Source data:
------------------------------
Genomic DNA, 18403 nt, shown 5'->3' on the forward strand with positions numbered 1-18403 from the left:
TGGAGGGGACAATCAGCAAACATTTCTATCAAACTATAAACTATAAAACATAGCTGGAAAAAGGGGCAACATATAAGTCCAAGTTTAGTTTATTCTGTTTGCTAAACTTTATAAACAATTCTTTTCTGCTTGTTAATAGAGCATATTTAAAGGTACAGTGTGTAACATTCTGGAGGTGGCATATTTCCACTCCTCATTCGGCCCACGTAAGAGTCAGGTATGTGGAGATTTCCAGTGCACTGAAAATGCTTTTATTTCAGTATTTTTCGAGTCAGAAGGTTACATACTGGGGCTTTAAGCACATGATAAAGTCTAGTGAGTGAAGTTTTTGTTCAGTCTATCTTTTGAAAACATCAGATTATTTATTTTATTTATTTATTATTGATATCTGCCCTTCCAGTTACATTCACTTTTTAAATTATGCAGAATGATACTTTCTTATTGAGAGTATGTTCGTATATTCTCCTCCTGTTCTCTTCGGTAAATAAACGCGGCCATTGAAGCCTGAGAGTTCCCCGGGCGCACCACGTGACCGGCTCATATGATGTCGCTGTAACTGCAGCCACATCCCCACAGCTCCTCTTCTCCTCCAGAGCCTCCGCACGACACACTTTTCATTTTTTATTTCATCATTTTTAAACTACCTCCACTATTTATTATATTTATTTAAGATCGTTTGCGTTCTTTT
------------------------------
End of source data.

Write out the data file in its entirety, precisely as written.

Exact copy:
Genomic DNA, 18403 nt, shown 5'->3' on the forward strand with positions numbered 1-18403 from the left:
TGGAGGGGACAATCAGCAAACATTTCTATCAAACTATAAACTATAAAACATAGCTGGAAAAAGGGGCAACATATAAGTCCAAGTTTAGTTTATTCTGTTTGCTAAACTTTATAAACAATTCTTTTCTGCTTGTTAATAGAGCATATTTAAAGGTACAGTGTGTAACATTCTGGAGGTGGCATATTTCCACTCCTCATTCGGCCCACGTAAGAGTCAGGTATGTGGAGATTTCCAGTGCACTGAAAATGCTTTTATTTCAGTATTTTTCGAGTCAGAAGGTTACATACTGGGGCTTTAAGCACATGATAAAGTCTAGTGAGTGAAGTTTTTGTTCAGTCTATCTTTTGAAAACATCAGATTATTTATTTTATTTATTTATTATTGATATCTGCCCTTCCAGTTACATTCACTTTTTAAATTATGCAGAATGATACTTTCTTATTGAGAGTATGTTCGTATATTCTCCTCCTGTTCTCTTCGGTAAATAAACGCGGCCATTGAAGCCTGAGAGTTCCCCGGGCGCACCACGTGACCGGCTCATATGATGTCGCTGTAACTGCAGCCACATCCCCACAGCTCCTCTTCTCCTCCAGAGCCTCCGCACGACACACTTTTCATTTTTTATTTCATCATTTTTAAACTACCTCCACTATTTATTATATTTATTTAAGATCGTTTGCGTTCTTTT